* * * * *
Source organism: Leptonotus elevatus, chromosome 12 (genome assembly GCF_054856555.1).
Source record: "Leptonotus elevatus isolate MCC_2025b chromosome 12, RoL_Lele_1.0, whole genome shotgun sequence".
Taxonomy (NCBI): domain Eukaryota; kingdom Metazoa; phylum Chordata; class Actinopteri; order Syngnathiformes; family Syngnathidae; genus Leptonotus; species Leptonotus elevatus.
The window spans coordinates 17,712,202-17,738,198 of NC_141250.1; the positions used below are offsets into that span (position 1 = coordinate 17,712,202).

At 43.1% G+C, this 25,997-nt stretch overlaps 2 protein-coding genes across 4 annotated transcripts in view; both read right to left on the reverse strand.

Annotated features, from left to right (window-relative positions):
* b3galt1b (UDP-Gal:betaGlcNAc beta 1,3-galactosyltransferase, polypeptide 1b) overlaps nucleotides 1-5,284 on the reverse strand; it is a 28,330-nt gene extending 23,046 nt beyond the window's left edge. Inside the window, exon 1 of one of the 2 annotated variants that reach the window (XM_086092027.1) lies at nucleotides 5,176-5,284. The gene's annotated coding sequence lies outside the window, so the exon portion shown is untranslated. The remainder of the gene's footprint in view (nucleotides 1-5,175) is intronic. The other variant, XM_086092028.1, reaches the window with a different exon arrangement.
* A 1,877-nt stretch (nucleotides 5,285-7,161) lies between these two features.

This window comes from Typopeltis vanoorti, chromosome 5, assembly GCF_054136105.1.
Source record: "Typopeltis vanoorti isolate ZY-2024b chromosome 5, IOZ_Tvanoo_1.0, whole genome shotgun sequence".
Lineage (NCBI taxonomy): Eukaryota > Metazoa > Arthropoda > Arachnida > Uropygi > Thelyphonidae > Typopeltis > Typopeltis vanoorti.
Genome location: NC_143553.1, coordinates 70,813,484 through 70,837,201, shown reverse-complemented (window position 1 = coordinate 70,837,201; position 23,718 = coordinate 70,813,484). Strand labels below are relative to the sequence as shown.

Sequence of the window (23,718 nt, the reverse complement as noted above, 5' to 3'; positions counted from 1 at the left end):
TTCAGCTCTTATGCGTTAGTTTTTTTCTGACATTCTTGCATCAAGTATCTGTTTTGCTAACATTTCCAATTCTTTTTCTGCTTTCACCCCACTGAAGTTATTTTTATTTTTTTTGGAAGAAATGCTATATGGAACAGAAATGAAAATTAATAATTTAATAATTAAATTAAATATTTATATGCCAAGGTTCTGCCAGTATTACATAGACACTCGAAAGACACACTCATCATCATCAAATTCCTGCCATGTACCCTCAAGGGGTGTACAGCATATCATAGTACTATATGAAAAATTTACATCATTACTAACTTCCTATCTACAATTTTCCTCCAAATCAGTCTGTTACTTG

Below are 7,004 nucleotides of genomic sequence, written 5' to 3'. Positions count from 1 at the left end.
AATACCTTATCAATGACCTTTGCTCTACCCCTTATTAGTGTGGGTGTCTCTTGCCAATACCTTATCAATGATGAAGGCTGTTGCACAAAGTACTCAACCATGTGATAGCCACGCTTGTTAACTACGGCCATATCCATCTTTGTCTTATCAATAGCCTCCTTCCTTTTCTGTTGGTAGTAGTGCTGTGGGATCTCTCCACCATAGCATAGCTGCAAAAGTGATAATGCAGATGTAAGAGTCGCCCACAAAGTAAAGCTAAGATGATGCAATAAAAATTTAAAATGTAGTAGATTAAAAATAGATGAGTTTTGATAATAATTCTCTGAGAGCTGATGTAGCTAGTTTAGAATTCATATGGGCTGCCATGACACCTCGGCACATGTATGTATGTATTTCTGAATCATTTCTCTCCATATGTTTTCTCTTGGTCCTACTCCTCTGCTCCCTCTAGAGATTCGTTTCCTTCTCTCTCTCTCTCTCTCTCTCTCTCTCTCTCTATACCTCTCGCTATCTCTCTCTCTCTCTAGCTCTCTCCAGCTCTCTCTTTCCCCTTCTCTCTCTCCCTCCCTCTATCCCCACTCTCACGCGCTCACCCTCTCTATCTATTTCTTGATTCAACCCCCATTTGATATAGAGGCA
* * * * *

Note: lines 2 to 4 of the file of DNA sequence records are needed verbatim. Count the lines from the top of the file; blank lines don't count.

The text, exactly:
Source record: "Leptonotus elevatus isolate MCC_2025b chromosome 12, RoL_Lele_1.0, whole genome shotgun sequence".
Taxonomy (NCBI): domain Eukaryota; kingdom Metazoa; phylum Chordata; class Actinopteri; order Syngnathiformes; family Syngnathidae; genus Leptonotus; species Leptonotus elevatus.
The window spans coordinates 17,712,202-17,738,198 of NC_141250.1; the positions used below are offsets into that span (position 1 = coordinate 17,712,202).